By Shannon Tyner, M.A., BCBA
An estimated 30% of individuals with an autism spectrum disorder also receive a diagnosis of a clinical phobia. Such phobias range from avoidance of medical routines to clowns and the family pet. Phobias can elicit/occasion signs of distress in the form of elopement, crying, screaming, aggression, as well as increased heart rate, blood pressure and cortisol levels. These phobia-induced behaviors can disrupt daily functioning in medical and social contexts. For example, a child who displays phobic behavior in the presence of a doctor or dentist may be unable to receive a routine medical exam and procedures that may be necessary for their health. Another common example is that parents/caregivers of a child with dog phobia might not be able to attend a birthday party because there is a chance of encountering a dog. The standard approach to treating phobias is to prescribe anxiety-reducing drugs.
Taking a different approach to treatment of phobias, FIT faculty and students Tyner, Brewer, Helman, Leon, Pritchard and Schlund (2016) evaluated the effects of a behavioral treatment, known as Contact Desensitization combined with positive reinforcement, on dog phobias in children with autism. Parents and caregivers reported their child’s escape and avoidance of dogs was a major problem. Prior to treatment, a therapist asked each child to walk as close as they could to a dog that was located on the opposite side of the gym with a trainer. Children never approached the dog. During treatment, the therapist escorted the child toward the dog. The therapist rewarded the child’s gradual approach toward the dog with his/ her favorite snack. Following treatment, the therapist asked the child to walk as close as they could to the dog without the help of the therapist. The results showed that, due to the behavioral treatment, that two of the children were able to pet, play with and walk the dog on a leash for up to 20 minutes. The third child was able to approach within 9 feet of a dog, which met his parents’ treatment goals. Moreover, follow-up assessments conducted several weeks after treatment, showed that these children were able to interact with new dogs that were not used during treatment— an exciting and robust therapeutic outcome!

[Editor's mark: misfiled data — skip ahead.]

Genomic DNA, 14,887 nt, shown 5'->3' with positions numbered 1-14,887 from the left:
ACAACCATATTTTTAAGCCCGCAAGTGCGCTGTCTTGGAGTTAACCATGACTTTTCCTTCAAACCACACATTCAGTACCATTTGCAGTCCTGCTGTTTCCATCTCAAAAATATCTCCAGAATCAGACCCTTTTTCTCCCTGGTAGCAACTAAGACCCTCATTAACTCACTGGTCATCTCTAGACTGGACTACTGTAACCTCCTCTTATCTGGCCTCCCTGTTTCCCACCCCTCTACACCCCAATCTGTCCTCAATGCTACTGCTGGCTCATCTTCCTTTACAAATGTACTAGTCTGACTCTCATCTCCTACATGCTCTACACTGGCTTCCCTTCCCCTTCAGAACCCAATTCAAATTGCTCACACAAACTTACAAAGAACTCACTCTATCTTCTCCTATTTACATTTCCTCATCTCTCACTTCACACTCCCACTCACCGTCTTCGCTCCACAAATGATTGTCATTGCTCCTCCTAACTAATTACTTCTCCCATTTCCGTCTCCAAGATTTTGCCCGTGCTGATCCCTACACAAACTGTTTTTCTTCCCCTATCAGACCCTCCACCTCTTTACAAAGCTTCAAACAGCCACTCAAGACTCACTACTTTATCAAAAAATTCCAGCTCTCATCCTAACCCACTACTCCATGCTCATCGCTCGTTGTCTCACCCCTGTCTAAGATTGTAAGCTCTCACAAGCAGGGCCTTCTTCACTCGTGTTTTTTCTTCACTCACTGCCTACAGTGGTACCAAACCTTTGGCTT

By implementing a simple-to-conduct behavioral treatment in just a few short months, these children are now in a position to own a family pet and freely take part in outings to public places such as their neighborhood, parks and playgrounds without the potential for negative emotional behavior such as disruptive tantrums. Many doors have been opened for the families who will no longer have to carefully plan their child’s day to avoid events that could result in the problem behavior associated with dogs.
References: Tyner, S., Brewer, A., Helman, M., Leon, Y., Pritchard, J., & Schlund, M. (2016). Nice Doggie! Contact Desensitization Plus Reinforcement Decreases Dog Phobias for Children with Autism. Behavior Analysis in Practice, 9, 54-57.